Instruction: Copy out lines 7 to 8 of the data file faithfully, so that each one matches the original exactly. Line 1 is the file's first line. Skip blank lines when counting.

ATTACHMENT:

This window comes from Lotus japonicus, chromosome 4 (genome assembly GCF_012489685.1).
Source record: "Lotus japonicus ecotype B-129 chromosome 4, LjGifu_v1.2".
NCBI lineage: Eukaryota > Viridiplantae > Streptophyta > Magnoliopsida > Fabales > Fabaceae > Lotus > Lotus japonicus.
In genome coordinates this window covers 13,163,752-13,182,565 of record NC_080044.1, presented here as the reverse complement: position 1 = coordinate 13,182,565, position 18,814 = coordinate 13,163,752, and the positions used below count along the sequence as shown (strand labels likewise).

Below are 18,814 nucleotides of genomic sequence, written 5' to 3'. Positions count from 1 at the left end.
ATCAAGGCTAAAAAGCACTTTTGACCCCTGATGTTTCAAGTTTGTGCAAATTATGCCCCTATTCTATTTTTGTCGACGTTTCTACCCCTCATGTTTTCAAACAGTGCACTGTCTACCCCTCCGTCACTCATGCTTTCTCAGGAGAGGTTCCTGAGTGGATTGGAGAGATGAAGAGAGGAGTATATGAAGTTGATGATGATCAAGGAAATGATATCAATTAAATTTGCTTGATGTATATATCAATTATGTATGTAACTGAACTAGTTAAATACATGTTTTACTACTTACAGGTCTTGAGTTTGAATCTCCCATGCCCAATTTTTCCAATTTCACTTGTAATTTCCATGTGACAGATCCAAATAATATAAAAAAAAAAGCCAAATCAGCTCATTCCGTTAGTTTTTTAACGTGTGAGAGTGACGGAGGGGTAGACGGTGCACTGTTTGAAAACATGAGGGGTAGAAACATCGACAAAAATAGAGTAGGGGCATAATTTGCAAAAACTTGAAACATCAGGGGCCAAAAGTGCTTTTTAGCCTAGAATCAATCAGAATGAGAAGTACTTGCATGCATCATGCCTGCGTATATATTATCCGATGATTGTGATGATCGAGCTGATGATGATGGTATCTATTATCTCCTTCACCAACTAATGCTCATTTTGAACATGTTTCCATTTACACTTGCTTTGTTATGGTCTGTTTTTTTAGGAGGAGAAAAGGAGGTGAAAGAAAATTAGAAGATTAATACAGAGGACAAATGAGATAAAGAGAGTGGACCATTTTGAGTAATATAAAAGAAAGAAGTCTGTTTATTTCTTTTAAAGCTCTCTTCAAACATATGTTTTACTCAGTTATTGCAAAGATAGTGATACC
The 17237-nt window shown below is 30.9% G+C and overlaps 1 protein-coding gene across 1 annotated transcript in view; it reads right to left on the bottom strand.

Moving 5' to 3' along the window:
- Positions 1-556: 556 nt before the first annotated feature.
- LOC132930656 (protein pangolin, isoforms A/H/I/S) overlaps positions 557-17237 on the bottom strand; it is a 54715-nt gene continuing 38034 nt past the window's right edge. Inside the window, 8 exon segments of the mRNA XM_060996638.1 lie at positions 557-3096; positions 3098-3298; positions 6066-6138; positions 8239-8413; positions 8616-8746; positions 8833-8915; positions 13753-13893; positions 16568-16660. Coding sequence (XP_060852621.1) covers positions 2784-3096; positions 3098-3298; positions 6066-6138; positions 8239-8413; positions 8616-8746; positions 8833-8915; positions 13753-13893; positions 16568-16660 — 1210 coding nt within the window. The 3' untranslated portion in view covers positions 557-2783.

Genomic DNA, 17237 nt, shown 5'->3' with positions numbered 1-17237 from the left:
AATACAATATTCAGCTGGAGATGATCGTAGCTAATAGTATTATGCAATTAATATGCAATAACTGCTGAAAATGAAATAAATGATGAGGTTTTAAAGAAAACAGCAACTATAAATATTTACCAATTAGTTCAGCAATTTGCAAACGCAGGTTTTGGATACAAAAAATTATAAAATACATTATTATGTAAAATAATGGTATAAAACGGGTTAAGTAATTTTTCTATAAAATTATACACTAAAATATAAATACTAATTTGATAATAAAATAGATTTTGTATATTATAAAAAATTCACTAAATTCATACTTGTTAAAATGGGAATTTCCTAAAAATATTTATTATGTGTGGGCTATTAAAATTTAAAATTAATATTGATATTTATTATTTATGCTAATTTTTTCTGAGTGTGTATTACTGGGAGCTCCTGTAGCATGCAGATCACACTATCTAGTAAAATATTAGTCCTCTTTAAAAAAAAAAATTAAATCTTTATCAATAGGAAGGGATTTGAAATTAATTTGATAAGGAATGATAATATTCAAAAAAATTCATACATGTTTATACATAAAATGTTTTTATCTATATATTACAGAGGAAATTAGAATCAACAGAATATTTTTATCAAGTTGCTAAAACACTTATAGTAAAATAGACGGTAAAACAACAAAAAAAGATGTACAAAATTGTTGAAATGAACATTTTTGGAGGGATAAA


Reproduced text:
The 17237-nt window shown below is 30.9% G+C and overlaps 1 protein-coding gene across 1 annotated transcript in view; it reads right to left on the bottom strand.

Moving 5' to 3' along the window: